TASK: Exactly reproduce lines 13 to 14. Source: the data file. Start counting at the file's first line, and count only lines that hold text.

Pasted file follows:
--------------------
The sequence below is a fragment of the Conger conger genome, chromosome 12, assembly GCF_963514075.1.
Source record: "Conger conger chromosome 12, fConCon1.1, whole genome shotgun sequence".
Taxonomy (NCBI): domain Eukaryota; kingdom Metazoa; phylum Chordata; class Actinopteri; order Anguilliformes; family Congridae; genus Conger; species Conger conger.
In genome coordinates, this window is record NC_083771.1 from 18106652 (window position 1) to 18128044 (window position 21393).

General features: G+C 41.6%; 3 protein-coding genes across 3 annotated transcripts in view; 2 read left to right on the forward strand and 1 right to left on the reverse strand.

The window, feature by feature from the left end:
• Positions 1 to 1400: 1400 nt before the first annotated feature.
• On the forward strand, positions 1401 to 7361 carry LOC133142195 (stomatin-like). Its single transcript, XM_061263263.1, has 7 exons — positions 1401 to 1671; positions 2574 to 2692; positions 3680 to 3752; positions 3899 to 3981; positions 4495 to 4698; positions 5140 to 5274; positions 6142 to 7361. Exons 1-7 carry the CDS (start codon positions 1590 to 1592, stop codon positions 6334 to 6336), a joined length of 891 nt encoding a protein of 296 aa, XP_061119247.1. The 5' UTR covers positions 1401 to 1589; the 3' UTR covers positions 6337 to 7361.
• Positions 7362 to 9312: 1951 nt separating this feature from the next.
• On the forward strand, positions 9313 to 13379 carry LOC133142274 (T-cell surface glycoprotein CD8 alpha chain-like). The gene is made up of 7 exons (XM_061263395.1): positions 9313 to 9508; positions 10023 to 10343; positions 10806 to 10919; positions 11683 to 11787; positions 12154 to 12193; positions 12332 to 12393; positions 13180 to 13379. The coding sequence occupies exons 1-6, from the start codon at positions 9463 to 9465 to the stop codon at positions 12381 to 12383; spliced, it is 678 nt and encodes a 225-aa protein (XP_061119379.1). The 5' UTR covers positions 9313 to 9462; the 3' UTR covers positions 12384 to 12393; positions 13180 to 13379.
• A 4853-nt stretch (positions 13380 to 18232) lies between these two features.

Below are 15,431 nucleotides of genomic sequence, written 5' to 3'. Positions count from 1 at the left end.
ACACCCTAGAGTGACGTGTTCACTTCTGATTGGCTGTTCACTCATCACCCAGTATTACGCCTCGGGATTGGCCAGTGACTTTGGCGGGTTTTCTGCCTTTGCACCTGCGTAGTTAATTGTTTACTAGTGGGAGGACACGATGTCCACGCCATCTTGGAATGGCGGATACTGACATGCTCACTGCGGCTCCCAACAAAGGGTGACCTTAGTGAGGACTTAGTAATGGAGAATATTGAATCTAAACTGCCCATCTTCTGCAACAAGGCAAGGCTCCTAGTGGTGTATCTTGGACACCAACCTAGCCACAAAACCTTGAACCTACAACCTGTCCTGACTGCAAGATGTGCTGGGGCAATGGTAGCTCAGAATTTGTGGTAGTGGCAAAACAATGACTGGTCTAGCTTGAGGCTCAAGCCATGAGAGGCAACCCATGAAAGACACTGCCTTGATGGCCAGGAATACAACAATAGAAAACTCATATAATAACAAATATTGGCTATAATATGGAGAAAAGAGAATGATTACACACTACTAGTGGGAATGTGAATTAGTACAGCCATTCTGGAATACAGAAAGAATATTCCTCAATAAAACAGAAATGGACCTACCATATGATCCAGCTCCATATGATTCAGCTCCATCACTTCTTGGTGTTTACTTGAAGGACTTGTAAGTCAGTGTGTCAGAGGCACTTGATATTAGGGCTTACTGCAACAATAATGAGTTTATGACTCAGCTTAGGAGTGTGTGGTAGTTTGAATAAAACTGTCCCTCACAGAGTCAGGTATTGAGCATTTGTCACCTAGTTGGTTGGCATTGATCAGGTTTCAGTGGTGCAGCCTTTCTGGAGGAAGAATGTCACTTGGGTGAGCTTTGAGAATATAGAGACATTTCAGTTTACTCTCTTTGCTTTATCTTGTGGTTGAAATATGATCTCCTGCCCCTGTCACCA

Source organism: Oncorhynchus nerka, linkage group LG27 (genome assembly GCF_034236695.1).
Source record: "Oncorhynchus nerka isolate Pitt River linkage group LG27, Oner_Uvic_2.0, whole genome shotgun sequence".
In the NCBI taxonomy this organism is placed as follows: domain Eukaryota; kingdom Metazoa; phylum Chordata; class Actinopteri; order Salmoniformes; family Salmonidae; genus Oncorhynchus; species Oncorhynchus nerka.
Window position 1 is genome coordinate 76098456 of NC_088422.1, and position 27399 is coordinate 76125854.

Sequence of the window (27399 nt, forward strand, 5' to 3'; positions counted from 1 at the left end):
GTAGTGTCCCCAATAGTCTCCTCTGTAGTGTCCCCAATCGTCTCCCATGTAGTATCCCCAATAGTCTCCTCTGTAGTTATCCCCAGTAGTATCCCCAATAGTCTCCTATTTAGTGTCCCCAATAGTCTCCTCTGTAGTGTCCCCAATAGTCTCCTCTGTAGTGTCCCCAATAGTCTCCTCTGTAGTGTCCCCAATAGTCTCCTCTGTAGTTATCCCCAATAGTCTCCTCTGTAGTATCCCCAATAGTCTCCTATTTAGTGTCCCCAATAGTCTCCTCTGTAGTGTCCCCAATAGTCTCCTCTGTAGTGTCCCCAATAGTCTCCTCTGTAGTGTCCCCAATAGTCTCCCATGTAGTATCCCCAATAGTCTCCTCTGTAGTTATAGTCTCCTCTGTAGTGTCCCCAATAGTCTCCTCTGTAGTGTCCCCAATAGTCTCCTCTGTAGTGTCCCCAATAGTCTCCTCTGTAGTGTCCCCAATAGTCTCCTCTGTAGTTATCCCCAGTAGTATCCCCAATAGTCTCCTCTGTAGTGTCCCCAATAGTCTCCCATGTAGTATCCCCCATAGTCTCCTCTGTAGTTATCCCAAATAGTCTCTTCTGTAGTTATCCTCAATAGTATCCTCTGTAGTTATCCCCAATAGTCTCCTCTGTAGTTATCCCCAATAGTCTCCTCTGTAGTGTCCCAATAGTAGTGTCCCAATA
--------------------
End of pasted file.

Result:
ACACCCTAGAGTGACGTGTTCACTTCTGATTGGCTGTTCACTCATCACCCAGTATTACGCCTCGGGATTGGCCAGTGACTTTGGCGGGTTTTCTGCCTTTGCACCTGCGTAGTTAATTGTTTACTAGTGGGAGGACACGATGTCCACGCCATCTTGGAATGGCGGATACTGACATGCTCACTGCGGCTCCCAACAAAGGGTGACCTTAGTGAGGACTTAGTAATGGAGAATATTGAATCTAAACTGCCCATCTTCTGCAACAAGGCAAGGCTCCTAGTGGTGTATCTTGGACACCAACCTAGCCACAAAACCTTGAACCTACAACCTGTCCTGACTGCAAGATGTGCTGGGGCAATGGTAGCTCAGAATTTGTGGTAGTGGCAAAACAATGACTGGTCTAGCTTGAGGCTCAAGCCATGAGAGGCAACCCATGAAAGACACTGCCTTGATGGCCAGGAATACAACAATAGAAAACTCATATAATAACAAATATTGGCTATAATATGGAGAAAAGAGAATGATTACACACTACTAGTGGGAATGTGAATTAGTACAGCCATTCTGGAATACAGAAAGAATATTCCTCAATAAAACAGAAATGGACCTACCATATGATCCAGCTCCATATGATTCAGCTCCATCACTTCTTGGTGTTTACTTGAAGGACTTGTAAGTCAGTGTGTCAGAGGCACTTGATATTAGGGCTTACTGCAACAATAATGAGTTTATGACTCAGCTTAGGAGTGTGTGGTAGTTTGAATAAAACTGTCCCTCACAGAGTCAGGTATTGAGCATTTGTCACCTAGTTGGTTGGCATTGATCAGGTTTCAGTGGTGCAGCCTTTCTGGAGGAAGAATGTCACTTGGGTGAGCTTTGAGAATATAGAGACATTTCAGTTTACTCTCTTTGCTTTATCTTGTGGTTGAAATATGATCTCCTGCCCCTGTCACCA

Source organism: Oncorhynchus nerka, linkage group LG27 (genome assembly GCF_034236695.1).